Synakowski said the expansion of DeGlopper Memorial park was a “gigantic undertaking” by a committee comprised of all the Island’s veterans organizations and representatives from different community groups. Synakowski was a member of the DeGlopper Post Expansion Committee.
“We thought that the least we could do is honor Charlie in that respect for the people, not only on the Island, but also so that visitors to Niagara Falls and the area would be able to come and pay their respects,” he said.
Kathy Blake is president of the VFW Post Auxiliary and a member since 1998 of the organization that supports veterans and their families, as well as doing fundraising for community charitable causes. She also is treasurer for the Erie County VFW Auxiliary Council and has held posts at the district level, as well. Blake is proud of the man for whom the post is named.
“He was such a young man, and in one of the articles I read about him, (it was reported that) he said to his platoon guys, ‘Get out of here, I’ll cover. I’m not married, I don’t have kids.’ So they all managed to escape, because of Charlie,” she said.
She also noted a special connection for her: “My dad was a World War II vet; he was Army Air Corps. Charlie’s birthday is today and he would be 100. My dad’s birthday is Jan. 6, and he would be 100.”
She added, “The DeGlopper Memorial was really quite an achievement for Grand Island.”
Past Grand Island VFW post commander Daniel McMahon said at the 100th birthday celebration that DeGlopper “gave his life so members of his crew, who were mostly married people, could get out to get to freedom. He defended the bridge, so he succumbed to his injuries.”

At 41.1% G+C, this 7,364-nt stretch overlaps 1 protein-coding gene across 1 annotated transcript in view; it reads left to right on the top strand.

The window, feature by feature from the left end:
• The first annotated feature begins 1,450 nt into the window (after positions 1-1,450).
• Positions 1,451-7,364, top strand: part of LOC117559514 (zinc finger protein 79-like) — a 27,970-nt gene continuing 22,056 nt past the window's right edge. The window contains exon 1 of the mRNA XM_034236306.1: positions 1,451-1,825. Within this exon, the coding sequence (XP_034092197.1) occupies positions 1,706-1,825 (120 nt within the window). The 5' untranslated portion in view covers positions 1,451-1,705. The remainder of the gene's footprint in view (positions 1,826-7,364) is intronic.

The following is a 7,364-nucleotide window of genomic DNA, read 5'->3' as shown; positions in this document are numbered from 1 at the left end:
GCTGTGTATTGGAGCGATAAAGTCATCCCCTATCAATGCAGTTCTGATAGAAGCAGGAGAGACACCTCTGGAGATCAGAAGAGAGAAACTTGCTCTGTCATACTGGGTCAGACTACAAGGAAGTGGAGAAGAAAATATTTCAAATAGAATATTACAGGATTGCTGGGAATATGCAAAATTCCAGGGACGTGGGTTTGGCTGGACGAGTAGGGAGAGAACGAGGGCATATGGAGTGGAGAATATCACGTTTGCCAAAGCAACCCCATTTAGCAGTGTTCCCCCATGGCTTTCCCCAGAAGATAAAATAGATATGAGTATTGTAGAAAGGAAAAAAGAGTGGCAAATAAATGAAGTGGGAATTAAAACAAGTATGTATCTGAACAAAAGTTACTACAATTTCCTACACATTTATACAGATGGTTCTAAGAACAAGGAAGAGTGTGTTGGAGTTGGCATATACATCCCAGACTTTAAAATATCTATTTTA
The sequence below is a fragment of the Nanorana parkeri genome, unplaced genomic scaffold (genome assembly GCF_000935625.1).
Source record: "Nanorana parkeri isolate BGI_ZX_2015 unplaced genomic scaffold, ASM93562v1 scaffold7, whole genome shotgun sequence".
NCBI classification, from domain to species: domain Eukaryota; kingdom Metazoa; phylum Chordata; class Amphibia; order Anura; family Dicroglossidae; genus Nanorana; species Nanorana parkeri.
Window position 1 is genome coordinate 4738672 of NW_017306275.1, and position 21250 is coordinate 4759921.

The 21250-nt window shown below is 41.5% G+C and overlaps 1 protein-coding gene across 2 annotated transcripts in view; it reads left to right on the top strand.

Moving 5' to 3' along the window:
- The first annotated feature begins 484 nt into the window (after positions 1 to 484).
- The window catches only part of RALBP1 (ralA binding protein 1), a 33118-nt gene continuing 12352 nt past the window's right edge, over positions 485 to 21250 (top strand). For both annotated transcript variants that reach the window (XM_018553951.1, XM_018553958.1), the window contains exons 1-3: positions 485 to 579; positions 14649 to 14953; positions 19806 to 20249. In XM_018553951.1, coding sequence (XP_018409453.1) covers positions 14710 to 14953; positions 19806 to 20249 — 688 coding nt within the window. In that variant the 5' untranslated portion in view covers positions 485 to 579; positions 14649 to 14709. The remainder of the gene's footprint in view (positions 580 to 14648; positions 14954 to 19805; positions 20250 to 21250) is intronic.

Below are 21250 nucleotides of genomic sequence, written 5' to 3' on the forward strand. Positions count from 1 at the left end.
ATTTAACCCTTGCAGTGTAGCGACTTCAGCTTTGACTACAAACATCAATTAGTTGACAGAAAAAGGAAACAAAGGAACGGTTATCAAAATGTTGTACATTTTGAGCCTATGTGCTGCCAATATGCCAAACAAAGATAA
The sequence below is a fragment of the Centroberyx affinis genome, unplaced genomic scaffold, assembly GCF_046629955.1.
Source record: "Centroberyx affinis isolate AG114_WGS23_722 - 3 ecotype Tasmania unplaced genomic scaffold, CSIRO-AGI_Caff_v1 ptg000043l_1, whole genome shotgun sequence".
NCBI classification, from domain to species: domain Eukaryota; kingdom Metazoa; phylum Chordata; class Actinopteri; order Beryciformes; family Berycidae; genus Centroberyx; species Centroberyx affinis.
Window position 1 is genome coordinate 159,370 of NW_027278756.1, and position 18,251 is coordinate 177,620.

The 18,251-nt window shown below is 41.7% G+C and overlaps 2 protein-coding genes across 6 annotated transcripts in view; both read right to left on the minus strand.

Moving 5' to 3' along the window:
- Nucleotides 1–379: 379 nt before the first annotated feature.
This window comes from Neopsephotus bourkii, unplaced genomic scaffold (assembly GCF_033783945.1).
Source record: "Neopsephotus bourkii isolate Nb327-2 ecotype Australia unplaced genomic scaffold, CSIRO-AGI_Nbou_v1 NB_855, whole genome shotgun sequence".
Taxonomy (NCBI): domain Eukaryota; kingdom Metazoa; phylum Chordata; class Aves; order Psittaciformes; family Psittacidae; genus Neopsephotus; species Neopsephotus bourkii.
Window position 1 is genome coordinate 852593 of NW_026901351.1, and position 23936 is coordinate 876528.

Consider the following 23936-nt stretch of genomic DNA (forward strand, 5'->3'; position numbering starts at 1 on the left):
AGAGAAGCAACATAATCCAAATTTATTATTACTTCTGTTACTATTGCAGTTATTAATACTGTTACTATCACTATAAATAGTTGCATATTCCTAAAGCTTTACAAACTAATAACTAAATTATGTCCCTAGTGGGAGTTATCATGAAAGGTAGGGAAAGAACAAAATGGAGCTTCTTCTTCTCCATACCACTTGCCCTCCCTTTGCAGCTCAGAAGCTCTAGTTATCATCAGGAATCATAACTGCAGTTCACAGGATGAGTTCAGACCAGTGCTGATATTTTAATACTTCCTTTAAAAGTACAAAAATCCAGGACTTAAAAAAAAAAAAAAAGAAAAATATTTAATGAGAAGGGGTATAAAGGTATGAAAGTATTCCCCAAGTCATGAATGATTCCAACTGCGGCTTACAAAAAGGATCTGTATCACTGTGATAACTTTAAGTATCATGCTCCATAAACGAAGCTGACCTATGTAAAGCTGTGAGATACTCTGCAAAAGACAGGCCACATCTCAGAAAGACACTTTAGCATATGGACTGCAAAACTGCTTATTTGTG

McMahon – a 2019 inductee of the New York State Veterans’ Hall of Fame, and a state VFW quartermaster – noted there is recognition of DeGlopper’s courage well beyond Grand Island. He said DeGlopper is very well respected at Fort Bragg, North Carolina, home of the 82nd Airborne. An airfield, a training facility, a street and a room in the dining facility have all been named after DeGlopper.
He also pointed out that there is a memorial dedicated to DeGlopper in LaFiere, Normandy, France, near where he died. In 2010, the 66th anniversary of D-Day, members of the DeGlopper family traveled to the site, where a wreath was laid at the memorial.
“If somebody goes there and says they’re from Grand Island, they are treated with high respect,” McMahon said.